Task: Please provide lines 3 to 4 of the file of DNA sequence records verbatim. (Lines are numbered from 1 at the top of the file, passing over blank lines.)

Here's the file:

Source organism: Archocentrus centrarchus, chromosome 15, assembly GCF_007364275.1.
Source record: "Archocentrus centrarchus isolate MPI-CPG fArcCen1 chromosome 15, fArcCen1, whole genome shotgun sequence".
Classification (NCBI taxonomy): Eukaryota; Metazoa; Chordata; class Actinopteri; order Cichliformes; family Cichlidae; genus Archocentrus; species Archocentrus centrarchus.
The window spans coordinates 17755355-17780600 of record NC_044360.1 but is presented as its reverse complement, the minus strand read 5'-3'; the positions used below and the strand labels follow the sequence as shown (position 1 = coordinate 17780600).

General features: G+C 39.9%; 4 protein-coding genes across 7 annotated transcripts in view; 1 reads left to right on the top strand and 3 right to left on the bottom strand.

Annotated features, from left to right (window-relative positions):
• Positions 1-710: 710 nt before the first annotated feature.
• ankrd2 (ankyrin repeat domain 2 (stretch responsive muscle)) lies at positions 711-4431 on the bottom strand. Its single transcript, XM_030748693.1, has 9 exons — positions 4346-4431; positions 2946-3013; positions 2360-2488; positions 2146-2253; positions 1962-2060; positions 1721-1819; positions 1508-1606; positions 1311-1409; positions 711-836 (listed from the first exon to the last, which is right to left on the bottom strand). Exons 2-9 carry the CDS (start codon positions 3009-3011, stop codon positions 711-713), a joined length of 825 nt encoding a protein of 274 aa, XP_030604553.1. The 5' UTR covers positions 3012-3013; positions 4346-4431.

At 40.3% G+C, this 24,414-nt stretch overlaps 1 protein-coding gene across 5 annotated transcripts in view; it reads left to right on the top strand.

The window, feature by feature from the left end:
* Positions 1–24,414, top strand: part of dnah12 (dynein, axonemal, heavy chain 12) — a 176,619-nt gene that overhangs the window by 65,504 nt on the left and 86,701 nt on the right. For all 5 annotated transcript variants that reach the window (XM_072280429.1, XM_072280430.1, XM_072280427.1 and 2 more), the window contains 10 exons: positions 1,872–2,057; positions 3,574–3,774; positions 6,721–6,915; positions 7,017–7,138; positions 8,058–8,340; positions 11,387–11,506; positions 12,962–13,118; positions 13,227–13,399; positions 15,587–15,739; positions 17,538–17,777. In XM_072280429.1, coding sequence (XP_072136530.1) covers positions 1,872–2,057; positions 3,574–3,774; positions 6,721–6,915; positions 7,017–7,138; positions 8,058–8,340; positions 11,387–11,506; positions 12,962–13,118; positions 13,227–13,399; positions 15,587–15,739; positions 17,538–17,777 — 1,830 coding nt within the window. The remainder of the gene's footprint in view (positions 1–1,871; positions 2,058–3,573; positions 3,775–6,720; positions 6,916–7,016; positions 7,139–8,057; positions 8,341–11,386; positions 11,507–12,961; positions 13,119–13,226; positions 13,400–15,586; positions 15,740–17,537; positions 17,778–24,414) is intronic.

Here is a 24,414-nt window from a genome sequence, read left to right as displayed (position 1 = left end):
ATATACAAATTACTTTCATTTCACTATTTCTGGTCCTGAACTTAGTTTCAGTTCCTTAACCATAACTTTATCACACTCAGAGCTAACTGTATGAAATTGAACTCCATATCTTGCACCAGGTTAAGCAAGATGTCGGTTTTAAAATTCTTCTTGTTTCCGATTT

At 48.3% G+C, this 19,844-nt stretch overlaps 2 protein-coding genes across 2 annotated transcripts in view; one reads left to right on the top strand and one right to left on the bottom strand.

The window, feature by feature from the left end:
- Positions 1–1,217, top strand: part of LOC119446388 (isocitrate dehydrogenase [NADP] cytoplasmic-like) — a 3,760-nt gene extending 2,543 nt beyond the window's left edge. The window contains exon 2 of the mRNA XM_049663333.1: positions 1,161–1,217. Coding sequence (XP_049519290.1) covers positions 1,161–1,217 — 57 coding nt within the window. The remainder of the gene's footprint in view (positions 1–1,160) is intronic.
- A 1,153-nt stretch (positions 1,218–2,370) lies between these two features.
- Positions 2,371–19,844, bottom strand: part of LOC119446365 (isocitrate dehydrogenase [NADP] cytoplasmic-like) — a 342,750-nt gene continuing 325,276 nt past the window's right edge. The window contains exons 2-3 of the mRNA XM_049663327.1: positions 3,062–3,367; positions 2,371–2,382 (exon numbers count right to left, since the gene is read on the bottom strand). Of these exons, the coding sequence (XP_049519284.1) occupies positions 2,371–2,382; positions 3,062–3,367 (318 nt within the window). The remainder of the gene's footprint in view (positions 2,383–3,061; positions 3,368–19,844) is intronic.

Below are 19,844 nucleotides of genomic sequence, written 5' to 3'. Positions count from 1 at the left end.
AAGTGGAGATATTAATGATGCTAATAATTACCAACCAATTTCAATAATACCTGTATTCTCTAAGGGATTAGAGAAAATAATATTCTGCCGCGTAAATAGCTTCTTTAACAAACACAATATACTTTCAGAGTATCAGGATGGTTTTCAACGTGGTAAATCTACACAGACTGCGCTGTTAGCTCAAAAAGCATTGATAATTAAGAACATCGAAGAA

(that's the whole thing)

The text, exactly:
Classification (NCBI taxonomy): Eukaryota; Metazoa; Chordata; class Actinopteri; order Cichliformes; family Cichlidae; genus Archocentrus; species Archocentrus centrarchus.
The window spans coordinates 17755355-17780600 of record NC_044360.1 but is presented as its reverse complement, the minus strand read 5'-3'; the positions used below and the strand labels follow the sequence as shown (position 1 = coordinate 17780600).